Multiple factors may influence blood pressure levels

Jan 26, 2011

Some people are more prone to heart disease and stroke than others

To help determine why residents in certain areas of the country are more prone to heart disease and stroke, researchers looked at blood pressure. A study published by the American Heart Association followed participants for 20 years.

Among the findings were that race and gender are two major factors in predicting a person's chances of being diagnosed with high blood pressure.

Even after adjusting for external factors, the researchers found that African-American women are at an increased risk of developing hypertension.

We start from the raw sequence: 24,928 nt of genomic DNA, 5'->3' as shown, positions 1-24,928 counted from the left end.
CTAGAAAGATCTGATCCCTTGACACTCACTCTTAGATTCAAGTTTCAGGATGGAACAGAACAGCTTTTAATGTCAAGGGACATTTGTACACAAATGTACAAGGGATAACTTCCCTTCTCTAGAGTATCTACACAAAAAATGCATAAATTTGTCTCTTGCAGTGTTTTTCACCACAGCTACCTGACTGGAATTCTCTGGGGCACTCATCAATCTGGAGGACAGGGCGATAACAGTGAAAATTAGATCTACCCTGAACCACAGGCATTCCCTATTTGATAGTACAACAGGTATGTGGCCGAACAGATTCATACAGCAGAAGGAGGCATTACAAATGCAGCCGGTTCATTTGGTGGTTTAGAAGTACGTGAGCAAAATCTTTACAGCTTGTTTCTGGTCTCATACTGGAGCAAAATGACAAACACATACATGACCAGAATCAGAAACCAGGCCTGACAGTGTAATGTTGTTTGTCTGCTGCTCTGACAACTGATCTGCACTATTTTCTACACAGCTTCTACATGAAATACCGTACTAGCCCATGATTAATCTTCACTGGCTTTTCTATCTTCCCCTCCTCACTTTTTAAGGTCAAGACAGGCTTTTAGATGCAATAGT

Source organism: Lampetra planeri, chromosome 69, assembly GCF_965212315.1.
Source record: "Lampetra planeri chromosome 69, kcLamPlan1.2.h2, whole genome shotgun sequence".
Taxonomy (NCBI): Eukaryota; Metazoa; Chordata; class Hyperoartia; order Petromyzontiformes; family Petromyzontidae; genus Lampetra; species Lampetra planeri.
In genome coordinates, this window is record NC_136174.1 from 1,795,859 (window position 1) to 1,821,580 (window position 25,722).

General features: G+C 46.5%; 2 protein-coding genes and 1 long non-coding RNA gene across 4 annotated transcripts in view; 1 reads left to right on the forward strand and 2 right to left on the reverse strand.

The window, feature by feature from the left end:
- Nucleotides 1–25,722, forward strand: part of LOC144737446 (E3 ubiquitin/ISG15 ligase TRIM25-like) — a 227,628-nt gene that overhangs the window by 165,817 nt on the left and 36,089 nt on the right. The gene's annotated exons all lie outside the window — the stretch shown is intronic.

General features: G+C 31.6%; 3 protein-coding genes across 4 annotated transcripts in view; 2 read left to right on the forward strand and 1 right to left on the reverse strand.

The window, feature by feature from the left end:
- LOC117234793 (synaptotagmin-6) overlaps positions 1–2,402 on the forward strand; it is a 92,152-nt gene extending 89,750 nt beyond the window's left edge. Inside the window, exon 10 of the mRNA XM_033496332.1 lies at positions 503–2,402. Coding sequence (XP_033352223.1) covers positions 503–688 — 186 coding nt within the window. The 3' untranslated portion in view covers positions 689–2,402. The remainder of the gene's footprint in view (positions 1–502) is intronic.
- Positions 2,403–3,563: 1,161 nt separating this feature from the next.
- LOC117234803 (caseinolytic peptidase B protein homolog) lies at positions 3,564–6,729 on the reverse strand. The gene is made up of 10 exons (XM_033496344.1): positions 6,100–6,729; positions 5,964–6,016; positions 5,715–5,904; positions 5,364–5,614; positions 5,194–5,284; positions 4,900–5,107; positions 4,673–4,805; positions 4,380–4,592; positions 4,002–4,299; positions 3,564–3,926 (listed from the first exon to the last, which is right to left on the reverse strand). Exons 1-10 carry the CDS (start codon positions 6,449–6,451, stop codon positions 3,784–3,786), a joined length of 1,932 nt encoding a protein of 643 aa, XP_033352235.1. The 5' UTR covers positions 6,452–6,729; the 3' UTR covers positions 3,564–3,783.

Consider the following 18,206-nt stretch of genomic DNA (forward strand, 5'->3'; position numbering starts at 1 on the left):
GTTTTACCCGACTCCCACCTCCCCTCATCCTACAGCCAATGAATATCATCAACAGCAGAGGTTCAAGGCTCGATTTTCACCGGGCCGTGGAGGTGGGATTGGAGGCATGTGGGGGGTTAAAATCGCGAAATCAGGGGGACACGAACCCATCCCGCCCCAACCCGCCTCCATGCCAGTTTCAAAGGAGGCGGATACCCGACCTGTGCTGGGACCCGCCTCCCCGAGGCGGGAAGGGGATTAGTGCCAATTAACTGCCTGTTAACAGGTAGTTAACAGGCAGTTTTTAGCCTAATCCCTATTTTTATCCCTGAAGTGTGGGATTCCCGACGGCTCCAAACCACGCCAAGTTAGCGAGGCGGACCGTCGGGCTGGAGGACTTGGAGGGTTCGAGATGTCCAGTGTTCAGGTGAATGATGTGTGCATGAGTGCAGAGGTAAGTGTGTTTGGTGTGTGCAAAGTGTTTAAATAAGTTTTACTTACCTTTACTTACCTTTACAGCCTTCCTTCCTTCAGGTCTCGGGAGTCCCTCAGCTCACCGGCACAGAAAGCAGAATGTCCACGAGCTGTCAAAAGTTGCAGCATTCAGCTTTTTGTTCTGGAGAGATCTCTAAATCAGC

"Independently of where they live, blacks - especially black women - are at markedly higher risk of hypertension even after we took into account factors that are known to affect blood pressure, such as physical activity and obesity," says study lead author and University of Michigan assistant professor Deborah Levine.

The Centers for Disease Control and Prevention says approximately a third of American adults have high blood pressure. Given the high correlation between the condition and more serious health conditions, people often pay more for life insurance.

Health experts recommend avoiding sodium as it can raise blood pressure levels. 

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